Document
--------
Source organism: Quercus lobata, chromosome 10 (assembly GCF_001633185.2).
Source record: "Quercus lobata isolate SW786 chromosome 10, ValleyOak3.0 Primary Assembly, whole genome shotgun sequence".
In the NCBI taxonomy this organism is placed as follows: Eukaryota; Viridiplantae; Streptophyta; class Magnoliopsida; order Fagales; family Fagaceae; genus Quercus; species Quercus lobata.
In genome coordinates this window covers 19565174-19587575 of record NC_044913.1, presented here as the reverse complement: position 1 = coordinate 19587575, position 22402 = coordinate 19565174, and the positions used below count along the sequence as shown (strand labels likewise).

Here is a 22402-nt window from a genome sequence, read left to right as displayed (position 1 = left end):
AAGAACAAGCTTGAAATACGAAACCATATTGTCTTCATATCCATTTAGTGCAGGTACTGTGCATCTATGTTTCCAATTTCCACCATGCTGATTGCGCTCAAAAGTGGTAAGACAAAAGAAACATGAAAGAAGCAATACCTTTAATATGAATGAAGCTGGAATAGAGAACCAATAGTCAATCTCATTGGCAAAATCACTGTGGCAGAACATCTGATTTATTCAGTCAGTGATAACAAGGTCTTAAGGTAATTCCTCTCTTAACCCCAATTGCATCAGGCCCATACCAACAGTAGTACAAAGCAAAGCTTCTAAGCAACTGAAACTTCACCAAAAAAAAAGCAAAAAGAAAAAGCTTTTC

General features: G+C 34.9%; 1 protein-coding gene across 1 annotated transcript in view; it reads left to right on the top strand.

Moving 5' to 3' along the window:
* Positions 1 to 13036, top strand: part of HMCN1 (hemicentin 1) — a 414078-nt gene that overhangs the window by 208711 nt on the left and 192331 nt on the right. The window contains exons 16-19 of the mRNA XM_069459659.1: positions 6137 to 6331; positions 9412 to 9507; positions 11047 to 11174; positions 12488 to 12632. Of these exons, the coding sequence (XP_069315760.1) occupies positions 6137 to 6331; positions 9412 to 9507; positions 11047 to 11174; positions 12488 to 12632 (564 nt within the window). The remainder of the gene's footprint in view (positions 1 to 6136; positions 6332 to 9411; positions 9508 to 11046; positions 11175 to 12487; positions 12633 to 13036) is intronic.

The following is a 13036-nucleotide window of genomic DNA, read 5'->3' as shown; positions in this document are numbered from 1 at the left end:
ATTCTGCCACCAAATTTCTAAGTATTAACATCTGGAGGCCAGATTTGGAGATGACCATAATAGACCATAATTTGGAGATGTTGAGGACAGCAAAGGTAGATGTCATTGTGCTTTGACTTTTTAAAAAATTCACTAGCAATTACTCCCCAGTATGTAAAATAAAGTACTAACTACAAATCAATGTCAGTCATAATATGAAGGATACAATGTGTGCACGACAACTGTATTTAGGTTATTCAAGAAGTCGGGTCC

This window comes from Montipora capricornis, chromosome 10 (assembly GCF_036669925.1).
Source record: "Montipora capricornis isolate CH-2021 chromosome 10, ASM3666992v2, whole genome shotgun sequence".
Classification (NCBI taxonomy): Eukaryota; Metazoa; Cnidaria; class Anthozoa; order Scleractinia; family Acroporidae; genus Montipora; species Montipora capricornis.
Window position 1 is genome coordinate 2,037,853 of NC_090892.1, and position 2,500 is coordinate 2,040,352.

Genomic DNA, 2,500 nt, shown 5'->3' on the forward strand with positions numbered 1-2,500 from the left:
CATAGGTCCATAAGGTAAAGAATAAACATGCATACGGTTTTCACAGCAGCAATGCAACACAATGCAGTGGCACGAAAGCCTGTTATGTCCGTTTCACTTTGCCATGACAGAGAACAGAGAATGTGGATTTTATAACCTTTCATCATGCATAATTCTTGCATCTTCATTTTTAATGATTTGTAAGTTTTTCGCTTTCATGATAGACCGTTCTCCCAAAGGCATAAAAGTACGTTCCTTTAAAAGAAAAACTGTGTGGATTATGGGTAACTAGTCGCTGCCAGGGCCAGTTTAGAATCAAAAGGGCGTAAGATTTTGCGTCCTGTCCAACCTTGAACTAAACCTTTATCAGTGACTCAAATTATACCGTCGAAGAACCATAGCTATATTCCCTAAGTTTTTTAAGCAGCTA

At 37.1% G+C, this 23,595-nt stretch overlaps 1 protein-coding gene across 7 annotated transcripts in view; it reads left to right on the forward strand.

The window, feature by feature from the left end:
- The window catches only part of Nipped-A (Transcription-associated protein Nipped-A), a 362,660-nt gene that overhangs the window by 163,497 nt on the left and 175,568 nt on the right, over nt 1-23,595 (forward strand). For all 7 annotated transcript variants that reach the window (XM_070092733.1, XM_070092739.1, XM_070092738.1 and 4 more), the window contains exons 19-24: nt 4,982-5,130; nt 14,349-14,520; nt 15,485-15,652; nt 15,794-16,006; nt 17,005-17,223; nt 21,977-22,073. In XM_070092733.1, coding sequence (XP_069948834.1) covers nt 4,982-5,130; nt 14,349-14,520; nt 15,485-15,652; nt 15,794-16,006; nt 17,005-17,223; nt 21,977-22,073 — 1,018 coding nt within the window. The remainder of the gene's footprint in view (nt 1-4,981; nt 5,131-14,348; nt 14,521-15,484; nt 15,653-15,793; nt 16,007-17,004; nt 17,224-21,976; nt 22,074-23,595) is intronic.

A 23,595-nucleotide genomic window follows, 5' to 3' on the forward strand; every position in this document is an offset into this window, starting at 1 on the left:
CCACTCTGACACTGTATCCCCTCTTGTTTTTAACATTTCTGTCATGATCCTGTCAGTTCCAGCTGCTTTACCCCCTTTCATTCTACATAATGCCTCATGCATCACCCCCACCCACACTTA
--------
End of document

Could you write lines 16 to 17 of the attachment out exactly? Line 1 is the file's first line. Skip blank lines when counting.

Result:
Genomic DNA, 2,500 nt, shown 5'->3' on the forward strand with positions numbered 1-2,500 from the left:
CATAGGTCCATAAGGTAAAGAATAAACATGCATACGGTTTTCACAGCAGCAATGCAACACAATGCAGTGGCACGAAAGCCTGTTATGTCCGTTTCACTTTGCCATGACAGAGAACAGAGAATGTGGATTTTATAACCTTTCATCATGCATAATTCTTGCATCTTCATTTTTAATGATTTGTAAGTTTTTCGCTTTCATGATAGACCGTTCTCCCAAAGGCATAAAAGTACGTTCCTTTAAAAGAAAAACTGTGTGGATTATGGGTAACTAGTCGCTGCCAGGGCCAGTTTAGAATCAAAAGGGCGTAAGATTTTGCGTCCTGTCCAACCTTGAACTAAACCTTTATCAGTGACTCAAATTATACCGTCGAAGAACCATAGCTATATTCCCTAAGTTTTTTAAGCAGCTA